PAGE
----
Up for votes: medical marijuana, tuition equality, more

TRENTON – The Legislature will hold concurrent voting sessions Thursday, taking up before the holidays a number of bills, including ones dealing with controversial topics such as open space, medical marijuana, and tuition equality.

The tuition equality act, A4225, will be up for a vote and may be the day’s most controversial bill.

It not only will allow undocumented students to pay the lower, in-state tuition, it would make them eligible for financial aid.

Gov. Chris Christie, before the election, said he supported the DREAM Act, but after the election, he said he opposed the specific bill winding its way through the Legislature.

Democrats and bill supporters accused him of flip-flopping, but Christie said his stance has been consistent.

The bill facing a vote on Thursday in the Assembly would make New Jersey an outlier, as Christie termed it, and he won’t support it.

But Democrats seem on course to make this an issue for the governor who has possible presidential aspirations down the road.

Tickets, please

A ticket transparency bill awaits an Assembly vote Thursday.

This legislation, in various forms, has been around since 2011, and seeks to protect consumers.

Among other things, A2258 will require sellers to post on websites the number of tickets being sold to the public as well as the number of tickets held back.

The proposal would bring some transparency to an issue that has occurred at some concerts in which artists essentially ‘scalp’ their own tickets without the public being aware of what is going on.

The bill also would allow use of paperless tickets but also allow the purchaser the option of reselling them.

If the original seller wants to keep paperless tickets nontransferable then the purchaser has to be given the option of buying a regular ticket that can be transferred.

The bill addresses the growing issues of the so-called secondary market and the right of buyers to resell their tickets.

The Senate passed 30-0 its version earlier.

Breast milk

Bills that would provide for licensing of so-called human milk banks and establishing a public awareness campaign regarding the sharing of breast milk will be up for final Assembly votes.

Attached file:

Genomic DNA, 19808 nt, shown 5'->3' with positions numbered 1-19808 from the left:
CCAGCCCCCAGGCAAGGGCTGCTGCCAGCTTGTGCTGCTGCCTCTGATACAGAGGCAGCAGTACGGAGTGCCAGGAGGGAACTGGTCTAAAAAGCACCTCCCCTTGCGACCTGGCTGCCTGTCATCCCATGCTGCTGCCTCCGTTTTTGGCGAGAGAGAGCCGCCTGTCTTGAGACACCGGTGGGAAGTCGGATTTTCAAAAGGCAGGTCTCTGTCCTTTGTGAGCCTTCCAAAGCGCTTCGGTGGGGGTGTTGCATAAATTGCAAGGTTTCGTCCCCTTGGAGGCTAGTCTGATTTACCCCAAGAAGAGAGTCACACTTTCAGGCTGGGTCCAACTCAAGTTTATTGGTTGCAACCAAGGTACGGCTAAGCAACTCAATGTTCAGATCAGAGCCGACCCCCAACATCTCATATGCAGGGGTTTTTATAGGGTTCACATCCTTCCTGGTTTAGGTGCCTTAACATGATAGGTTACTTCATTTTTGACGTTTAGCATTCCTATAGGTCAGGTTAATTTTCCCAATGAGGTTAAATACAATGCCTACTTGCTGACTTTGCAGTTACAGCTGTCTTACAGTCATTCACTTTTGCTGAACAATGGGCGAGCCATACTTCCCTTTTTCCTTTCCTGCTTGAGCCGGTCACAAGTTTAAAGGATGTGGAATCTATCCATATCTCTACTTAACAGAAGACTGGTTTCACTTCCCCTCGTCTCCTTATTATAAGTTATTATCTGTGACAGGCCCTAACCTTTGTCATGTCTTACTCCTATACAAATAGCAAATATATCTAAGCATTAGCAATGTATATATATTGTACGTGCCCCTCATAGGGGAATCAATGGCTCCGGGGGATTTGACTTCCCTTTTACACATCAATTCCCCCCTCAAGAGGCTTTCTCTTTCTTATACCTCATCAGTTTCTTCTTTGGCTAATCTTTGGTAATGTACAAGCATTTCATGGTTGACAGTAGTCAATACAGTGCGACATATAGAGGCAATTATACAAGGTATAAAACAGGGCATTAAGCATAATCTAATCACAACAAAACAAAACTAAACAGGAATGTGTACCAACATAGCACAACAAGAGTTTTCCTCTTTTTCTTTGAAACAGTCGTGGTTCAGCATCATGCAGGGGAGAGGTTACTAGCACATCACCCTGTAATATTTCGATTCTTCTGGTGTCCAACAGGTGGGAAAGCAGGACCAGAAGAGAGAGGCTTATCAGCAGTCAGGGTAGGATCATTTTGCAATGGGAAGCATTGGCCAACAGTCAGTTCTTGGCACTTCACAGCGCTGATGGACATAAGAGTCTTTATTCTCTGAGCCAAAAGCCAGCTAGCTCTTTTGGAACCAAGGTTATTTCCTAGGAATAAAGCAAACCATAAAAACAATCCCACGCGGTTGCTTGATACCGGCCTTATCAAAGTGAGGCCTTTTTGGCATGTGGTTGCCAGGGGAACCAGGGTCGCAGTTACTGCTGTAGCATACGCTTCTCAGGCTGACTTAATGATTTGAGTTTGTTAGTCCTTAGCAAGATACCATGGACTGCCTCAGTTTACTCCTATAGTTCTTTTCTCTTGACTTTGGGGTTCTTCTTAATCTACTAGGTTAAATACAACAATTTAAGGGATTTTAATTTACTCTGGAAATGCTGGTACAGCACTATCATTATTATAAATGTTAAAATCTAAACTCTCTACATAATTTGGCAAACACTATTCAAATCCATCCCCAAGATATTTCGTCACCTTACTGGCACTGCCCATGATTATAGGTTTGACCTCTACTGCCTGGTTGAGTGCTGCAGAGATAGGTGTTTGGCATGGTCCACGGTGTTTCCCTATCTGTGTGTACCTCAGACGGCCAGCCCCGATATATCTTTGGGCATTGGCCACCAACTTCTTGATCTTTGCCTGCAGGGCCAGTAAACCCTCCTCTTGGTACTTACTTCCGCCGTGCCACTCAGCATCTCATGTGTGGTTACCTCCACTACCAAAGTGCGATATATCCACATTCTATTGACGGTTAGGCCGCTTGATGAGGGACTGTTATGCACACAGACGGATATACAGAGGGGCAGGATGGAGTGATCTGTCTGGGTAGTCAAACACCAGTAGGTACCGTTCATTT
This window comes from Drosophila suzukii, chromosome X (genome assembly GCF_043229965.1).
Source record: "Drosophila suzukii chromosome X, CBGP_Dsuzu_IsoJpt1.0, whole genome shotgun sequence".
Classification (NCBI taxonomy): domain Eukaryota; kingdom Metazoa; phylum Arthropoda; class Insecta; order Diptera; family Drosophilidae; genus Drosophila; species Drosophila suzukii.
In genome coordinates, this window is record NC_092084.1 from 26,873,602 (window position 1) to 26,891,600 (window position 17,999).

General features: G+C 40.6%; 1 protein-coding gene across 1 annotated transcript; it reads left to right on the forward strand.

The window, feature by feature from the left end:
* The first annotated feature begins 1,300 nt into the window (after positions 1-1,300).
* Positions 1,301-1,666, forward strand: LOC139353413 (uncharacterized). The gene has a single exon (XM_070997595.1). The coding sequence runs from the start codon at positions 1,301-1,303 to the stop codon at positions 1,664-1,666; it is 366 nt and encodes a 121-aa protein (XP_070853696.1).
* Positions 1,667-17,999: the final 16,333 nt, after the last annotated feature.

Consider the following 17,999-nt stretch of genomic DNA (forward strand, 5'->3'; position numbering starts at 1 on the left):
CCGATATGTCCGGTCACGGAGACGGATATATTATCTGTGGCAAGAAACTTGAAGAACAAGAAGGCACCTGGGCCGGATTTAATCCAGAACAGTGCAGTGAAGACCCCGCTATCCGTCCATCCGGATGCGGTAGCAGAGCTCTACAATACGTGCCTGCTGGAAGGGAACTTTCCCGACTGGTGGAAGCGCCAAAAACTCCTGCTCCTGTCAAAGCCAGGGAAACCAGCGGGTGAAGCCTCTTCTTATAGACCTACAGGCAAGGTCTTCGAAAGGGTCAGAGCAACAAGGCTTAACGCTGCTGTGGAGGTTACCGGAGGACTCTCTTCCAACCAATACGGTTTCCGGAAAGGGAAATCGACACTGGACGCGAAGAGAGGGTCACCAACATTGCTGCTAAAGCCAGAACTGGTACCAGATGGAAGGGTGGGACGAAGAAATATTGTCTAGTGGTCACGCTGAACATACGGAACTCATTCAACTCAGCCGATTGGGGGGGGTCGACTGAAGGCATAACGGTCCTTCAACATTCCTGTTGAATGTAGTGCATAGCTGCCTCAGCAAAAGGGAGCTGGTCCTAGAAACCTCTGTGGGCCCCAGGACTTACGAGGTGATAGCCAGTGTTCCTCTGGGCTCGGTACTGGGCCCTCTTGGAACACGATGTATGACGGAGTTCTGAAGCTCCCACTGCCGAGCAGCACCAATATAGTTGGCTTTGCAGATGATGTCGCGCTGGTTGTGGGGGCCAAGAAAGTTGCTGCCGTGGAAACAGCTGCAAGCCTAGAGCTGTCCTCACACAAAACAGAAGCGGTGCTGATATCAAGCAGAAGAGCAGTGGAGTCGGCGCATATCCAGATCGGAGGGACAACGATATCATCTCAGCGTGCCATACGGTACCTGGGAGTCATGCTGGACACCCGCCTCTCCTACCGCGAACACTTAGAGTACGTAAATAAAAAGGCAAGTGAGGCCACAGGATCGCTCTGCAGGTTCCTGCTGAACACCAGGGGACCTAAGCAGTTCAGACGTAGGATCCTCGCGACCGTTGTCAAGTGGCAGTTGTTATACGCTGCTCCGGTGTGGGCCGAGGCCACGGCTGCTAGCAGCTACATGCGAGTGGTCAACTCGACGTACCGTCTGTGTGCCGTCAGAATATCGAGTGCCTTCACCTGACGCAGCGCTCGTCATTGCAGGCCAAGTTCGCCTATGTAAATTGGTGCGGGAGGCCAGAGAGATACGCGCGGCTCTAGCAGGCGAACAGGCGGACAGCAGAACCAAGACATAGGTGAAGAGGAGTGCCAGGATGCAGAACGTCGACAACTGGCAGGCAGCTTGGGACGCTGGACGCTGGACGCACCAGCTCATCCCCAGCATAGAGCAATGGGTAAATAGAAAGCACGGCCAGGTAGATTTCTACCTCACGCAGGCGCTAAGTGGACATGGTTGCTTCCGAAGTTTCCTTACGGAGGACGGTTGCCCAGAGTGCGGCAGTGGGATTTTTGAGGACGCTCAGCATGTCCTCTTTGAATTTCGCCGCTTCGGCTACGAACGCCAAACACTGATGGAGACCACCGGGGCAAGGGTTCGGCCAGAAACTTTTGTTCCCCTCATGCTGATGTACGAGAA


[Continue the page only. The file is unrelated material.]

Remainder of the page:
A3703 and A3702 address the growing practice of the storage of breast milk for mothers unable to nurse.

The practice is largely unregulated nationwide and thus the state has no idea how many such banks are operating nor under what conditions milk might be stored.

Sex offenders

Megan’s Law, the sex offender registry, will be up for modifications when A3886 is voted on in the Assembly.

In addition to upgrading from second- to first-degree assaults against impaired victims, the bill also would establish circumstances so that youths guilty of “sexting” would not necessarily be registered as sex offenders.

Also, the bill would require offenders to pay a fee toward their monthly monitoring.

The Senate had passed a version earlier this year, but the Assembly has since amended the bill.

Medical marijuana

The attempt to expand medical marijuana will be up for a vote. A4537 would permit access for out-of-state patients and would allow state residents to use medical marijuana obtained from other jurisdictions.

Gov. Chris Christie has been adamant about not allowing the state’s program to balloon to proportions he says are out of control as has occurred in some Western states.

The Senate version is still in the committee stage.

Open space

A bill to provide $200 million through bonds to develop a new source of dependable funding to preserve open space and farmland will be up for a vote in the Assembly.

A4541 is one of two proposals afloat. 

The other, a proposed constitutional amendment, would use $200 million in sales tax money, or 2.4 percent, whichever is lower, in a given year. That one is not up for a vote yet.

There is disagreement on which avenue is the better of the two.  Gov. Chris Christie opposes the sales tax route, and has warned that if that ever becomes law, then he will be the one to make the tough decisions about which other programs will lose funding in order to pay for the sales tax revenue that would be diverted.

Pig confinement

Originally posted on the board list this week in the Senate, the bill S1921 was not on the list today.

The vetoed bill that would ban confinement of gestating pigs went up for a veto override attempt earlier but when it was clear there were not enough votes it was pulled back to await another attempt.

Democratic Sen. and failed gubernatorial candidate Barbara Buono was not present at the first veto override vote, and sponsor Sen. Ray Lesniak said then he would bring it back when Buono was able to attend a voting session.



Up for votes: medical marijuana, tuition equality, more